CHICAGO (CBS) -- Thousands of Chicago-area Ford workers will be back on the job come Monday.
It comes with new safety measures and adjusted shifts. But the end of the layoff is welcome news.
CBS 2's Chris Tye reports the new technology the automaker is using to keep these workers safe.
Some will be wearing watches not to tell time, but to tell if you're too close to your co-workers. And that's just the beginning of the new normal.
Workers need a green light on these temperature checks machines to get the green light to enter ford's two Chicago-area plants.
The stamping plant in Chicago Heights and the assembly plant in the city that makes the Explorer and the Aviator.
"Everybody is also wearing watches that buzz if your get within six feet of somebody else," said Bill Ford, Executive Chairman.
Proximity watches tell distance, not time. Made by Samsung, the prototype records who you worked near during a shift. Helpful information to trace workers who later get sick.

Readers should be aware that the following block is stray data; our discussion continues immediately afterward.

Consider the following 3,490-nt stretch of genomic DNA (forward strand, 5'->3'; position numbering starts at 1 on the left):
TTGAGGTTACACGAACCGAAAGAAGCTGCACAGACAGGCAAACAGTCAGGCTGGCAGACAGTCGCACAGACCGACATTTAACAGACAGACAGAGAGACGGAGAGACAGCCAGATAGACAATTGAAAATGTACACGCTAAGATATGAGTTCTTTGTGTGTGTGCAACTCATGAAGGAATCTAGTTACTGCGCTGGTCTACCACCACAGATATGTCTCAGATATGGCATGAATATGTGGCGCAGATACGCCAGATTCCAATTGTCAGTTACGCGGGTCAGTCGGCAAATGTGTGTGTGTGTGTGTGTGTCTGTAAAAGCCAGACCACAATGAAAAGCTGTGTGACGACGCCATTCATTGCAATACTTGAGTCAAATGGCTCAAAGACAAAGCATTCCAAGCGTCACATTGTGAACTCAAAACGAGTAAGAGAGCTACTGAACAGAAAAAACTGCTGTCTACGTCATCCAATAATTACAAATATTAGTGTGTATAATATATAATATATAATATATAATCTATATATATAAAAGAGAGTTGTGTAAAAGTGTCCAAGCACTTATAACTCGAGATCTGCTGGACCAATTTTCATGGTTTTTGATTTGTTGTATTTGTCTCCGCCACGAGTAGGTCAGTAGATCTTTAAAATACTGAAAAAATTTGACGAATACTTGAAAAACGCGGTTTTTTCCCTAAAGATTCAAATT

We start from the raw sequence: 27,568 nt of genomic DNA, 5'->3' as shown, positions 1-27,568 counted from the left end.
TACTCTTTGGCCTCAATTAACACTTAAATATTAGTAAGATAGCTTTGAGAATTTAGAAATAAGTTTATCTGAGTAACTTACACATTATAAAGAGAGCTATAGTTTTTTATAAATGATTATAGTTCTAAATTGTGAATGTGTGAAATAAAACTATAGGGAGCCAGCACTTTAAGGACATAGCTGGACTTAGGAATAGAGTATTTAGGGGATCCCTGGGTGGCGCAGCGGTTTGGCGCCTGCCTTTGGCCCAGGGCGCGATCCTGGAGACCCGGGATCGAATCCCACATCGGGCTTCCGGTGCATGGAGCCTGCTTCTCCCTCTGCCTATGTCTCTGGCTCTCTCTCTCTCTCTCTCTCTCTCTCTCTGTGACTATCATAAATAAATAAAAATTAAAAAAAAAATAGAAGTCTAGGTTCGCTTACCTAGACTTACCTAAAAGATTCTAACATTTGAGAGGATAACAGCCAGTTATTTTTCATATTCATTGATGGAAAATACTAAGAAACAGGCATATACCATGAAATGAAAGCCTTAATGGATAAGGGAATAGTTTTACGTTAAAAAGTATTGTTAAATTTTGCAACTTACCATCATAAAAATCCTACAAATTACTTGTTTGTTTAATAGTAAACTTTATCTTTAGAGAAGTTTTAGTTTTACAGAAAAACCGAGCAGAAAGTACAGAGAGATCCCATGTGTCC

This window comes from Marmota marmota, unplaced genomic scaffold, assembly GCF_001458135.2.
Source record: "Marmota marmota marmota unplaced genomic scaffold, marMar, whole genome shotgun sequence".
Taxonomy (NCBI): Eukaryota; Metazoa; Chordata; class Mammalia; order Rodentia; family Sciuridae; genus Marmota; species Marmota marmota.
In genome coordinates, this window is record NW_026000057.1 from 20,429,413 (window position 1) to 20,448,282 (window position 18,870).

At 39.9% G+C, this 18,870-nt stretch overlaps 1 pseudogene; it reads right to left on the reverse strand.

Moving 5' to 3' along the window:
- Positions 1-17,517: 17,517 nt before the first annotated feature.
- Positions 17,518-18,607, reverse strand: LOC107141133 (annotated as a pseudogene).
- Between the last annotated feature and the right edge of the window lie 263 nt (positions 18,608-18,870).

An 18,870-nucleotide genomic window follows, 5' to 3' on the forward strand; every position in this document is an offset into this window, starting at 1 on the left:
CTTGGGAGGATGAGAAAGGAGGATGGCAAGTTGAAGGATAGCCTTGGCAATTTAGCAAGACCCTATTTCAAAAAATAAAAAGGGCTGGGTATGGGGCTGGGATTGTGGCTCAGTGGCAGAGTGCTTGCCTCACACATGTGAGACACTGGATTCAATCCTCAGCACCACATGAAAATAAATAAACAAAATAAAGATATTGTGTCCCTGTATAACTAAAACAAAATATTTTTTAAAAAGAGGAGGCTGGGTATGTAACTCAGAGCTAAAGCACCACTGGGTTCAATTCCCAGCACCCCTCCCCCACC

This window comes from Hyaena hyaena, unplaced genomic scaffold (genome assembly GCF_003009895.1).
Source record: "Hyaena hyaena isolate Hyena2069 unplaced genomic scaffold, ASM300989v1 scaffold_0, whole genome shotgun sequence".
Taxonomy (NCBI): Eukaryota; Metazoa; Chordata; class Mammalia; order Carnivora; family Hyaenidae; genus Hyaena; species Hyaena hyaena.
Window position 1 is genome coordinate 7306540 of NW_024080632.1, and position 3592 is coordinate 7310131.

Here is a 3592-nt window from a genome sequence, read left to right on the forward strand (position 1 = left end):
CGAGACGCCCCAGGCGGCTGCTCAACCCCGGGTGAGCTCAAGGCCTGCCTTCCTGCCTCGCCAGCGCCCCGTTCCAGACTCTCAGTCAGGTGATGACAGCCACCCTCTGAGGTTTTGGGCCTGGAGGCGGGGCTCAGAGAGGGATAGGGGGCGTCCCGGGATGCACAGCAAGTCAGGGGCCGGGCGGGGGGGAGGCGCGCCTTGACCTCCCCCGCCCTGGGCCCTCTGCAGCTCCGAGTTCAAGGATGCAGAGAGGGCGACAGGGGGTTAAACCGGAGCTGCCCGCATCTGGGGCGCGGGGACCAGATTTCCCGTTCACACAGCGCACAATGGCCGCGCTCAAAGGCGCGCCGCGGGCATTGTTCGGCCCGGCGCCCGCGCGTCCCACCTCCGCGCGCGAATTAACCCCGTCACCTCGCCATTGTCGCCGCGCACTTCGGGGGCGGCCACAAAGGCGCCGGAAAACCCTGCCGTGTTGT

In addition to dividers, there will be masks, gloves and face shields. Workflow on the assembly-line also being retooled.
"We used to have two people in a vehicle on the assembly line. We stopped that," added Ford.
They've also stopped three-shift workdays, dropping to two. In all, 12,000 North American workers will be back on Monday. That third shift expected to come back online June 15.
In Chicago, this means most of the 5,600 assembly plant workers laid off two months ago can start drawing a paycheck again. Most, not all.
"Not everyone is back at the same density as they were before," said Ford CEO Jim Hackett. "As we get control of this, to assure the safety, we are in the midst of making this economy come back."
Ford leadership is bullish on the future, despite the rocky economy. Saying never has controlling the cleanliness of your mode of transportation been so attractive to a consumer.
The Fiat Chrysler plant in Belvediere is expected to reopen June 1.
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